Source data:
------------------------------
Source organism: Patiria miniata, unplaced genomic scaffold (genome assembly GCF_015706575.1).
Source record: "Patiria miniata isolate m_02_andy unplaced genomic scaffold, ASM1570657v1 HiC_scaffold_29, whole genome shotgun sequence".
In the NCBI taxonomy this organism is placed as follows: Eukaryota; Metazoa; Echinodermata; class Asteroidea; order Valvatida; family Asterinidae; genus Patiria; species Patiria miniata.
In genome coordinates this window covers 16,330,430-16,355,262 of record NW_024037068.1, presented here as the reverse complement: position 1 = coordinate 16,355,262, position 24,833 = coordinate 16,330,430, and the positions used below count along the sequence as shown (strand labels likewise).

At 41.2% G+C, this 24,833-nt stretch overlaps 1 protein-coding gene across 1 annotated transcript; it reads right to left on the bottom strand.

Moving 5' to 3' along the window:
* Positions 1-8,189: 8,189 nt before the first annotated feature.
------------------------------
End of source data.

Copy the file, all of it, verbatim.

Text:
Source organism: Patiria miniata, unplaced genomic scaffold (genome assembly GCF_015706575.1).
Source record: "Patiria miniata isolate m_02_andy unplaced genomic scaffold, ASM1570657v1 HiC_scaffold_29, whole genome shotgun sequence".
In the NCBI taxonomy this organism is placed as follows: Eukaryota; Metazoa; Echinodermata; class Asteroidea; order Valvatida; family Asterinidae; genus Patiria; species Patiria miniata.
In genome coordinates this window covers 16,330,430-16,355,262 of record NW_024037068.1, presented here as the reverse complement: position 1 = coordinate 16,355,262, position 24,833 = coordinate 16,330,430, and the positions used below count along the sequence as shown (strand labels likewise).

At 41.2% G+C, this 24,833-nt stretch overlaps 1 protein-coding gene across 1 annotated transcript; it reads right to left on the bottom strand.

Moving 5' to 3' along the window:
* Positions 1-8,189: 8,189 nt before the first annotated feature.